To contribute to the current knowledge on how a broad range of services offered by general practitioners (s) may contribute to the patient perceived quality and, hence, the potential benefits of primary care.
Between 2011 and 2013, primary care data were collected among s and their patients in 31 European countries, plus Australia, Canada, and New Zealand. In these countries, s are the main providers of primary care, mostly specialized in family medicine and working in the ambulatory setting.
In this cross‐sectional study, questionnaires were completed by 7,183 s and 61,931 visiting patients. Moreover, 7,270 patients answered questions about what they find important (their values). In the analyses of patient experiences, we adjusted for patients’ values in each country to measure patient perceived quality. Perceived quality was measured regarding five areas: accessibility and continuity of care, doctor–patient communication, patient involvement in decision making, and comprehensiveness of care. The range of services was measured in relation to four areas: (1) to what extent they are the first contact to the health care system for patients in need of care, (2) their involvement in treatment and follow‐up of acute and chronic conditions, in other words treatment of diseases, (3) their involvement in minor technical procedures, and (4) their involvement in preventive treatments.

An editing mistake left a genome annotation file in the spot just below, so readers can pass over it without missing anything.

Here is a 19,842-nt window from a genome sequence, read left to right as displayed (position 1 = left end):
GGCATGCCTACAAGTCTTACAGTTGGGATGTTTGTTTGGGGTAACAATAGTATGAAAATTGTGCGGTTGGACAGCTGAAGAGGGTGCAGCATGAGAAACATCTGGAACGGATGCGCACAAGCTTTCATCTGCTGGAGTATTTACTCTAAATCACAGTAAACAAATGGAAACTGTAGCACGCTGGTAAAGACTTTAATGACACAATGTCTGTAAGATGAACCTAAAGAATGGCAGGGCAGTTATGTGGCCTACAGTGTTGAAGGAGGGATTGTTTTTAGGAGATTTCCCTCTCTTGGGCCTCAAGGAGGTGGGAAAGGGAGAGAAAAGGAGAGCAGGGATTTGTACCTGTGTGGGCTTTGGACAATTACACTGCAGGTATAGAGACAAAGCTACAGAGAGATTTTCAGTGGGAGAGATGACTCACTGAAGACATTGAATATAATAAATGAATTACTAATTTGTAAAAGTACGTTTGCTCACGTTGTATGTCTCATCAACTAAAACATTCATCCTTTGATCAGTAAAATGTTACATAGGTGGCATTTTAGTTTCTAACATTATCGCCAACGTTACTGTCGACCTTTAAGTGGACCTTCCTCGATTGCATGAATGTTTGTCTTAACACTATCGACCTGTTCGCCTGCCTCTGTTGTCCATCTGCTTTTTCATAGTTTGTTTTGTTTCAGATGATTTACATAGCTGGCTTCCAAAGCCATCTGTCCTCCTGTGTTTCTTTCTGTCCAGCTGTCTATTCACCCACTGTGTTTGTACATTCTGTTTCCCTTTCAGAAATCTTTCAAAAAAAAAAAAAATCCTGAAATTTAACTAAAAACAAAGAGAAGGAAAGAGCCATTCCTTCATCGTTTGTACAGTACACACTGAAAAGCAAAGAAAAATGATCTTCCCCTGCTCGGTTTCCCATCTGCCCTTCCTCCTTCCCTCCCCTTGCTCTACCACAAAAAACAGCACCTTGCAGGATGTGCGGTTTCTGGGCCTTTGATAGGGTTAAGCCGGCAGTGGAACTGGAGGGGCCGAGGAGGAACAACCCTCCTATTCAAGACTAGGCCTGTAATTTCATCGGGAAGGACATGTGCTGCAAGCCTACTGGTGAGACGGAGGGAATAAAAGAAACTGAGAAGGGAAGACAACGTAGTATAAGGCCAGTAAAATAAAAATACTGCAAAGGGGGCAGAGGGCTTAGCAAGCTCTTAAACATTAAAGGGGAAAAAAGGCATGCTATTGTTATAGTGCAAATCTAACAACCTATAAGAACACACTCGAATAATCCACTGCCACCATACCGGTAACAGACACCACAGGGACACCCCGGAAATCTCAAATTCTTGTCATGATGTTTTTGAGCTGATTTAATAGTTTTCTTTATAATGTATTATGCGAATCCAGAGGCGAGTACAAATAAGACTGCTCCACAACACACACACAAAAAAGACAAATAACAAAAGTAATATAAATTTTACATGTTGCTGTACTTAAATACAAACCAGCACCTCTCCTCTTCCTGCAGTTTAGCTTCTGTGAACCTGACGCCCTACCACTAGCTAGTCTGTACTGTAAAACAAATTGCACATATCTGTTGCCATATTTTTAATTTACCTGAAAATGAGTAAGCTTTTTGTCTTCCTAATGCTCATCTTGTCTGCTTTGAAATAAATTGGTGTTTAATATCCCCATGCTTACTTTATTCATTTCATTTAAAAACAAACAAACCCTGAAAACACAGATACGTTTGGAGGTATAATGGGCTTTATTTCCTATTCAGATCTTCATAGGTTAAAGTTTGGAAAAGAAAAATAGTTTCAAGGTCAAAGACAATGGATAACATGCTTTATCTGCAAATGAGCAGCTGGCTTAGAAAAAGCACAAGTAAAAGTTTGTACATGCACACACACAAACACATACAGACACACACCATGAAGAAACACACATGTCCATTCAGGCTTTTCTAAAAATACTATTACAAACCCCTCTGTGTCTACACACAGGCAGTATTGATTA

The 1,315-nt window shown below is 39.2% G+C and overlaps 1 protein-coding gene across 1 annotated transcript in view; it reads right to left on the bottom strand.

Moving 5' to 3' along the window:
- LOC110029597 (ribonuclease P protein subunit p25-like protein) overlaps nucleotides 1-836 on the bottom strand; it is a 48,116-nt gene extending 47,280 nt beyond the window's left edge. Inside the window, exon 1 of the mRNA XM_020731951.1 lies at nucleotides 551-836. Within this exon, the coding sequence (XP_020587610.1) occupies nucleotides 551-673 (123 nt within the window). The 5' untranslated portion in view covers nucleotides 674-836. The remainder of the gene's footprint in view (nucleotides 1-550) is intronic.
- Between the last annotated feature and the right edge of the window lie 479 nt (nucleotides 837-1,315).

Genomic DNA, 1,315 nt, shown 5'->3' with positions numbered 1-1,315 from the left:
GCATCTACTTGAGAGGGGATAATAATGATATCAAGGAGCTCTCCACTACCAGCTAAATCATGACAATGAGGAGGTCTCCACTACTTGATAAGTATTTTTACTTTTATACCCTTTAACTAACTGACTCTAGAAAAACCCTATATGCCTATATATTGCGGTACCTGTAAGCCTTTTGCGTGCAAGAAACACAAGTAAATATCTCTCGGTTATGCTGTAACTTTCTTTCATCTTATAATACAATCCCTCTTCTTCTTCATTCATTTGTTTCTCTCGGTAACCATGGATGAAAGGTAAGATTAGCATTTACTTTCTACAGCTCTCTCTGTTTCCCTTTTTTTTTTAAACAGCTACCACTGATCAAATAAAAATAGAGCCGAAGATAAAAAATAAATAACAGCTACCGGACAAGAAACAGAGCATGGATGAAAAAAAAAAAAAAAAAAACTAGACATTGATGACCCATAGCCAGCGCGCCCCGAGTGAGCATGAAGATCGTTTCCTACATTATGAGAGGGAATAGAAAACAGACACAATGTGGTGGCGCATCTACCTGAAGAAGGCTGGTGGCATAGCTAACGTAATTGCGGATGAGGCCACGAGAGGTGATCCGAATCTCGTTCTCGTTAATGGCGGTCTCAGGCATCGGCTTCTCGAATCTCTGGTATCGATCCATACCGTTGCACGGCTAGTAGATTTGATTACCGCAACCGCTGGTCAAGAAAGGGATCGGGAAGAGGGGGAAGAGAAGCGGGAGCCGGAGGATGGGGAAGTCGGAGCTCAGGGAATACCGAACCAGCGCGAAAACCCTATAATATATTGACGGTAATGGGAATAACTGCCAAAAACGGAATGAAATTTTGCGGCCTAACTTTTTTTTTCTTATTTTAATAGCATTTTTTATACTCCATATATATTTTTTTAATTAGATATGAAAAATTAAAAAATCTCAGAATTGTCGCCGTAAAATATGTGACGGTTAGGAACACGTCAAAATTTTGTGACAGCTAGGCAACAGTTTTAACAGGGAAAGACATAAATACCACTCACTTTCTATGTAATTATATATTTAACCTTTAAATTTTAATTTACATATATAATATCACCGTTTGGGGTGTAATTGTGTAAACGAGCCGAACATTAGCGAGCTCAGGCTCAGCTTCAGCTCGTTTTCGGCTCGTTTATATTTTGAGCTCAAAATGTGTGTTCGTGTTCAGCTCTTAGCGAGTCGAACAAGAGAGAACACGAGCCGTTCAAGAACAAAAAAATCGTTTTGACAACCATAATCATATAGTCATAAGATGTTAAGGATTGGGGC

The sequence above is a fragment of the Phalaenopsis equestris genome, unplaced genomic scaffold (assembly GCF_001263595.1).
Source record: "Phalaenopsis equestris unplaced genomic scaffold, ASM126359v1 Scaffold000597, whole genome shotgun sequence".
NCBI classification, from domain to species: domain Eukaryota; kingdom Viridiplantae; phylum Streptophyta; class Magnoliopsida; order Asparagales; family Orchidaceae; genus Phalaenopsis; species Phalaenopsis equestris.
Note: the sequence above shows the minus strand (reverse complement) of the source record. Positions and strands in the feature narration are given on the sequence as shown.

Data of the patients were linked to the data of the s. Multilevel modeling was used to construct scale scores for the experiences of patients in the five areas of quality and the range of services of s. In these four‐level models, items were nested within patients, nested in practices, nested in countries. The relationship between the range of services and the experiences of patients was analyzed in three‐level multilevel models, also taking into account the values of patients.
In countries where s offer a broader range of services patients perceive better accessibility, continuity, and comprehensiveness of care, and more involvement in decision making. No associations were found between the range of services and the patient perceived communication with their . The range of services mostly explained the variation between countries in the areas of patient perceived accessibility and continuity of care.
This study showed that in countries where practices serve as a “one‐stop shop,” patients perceive better quality of care, especially in the areas of accessibility and continuity of care. Therefore, primary care in a country is expected to benefit from investments in a broader range of services of s or other primary care physicians.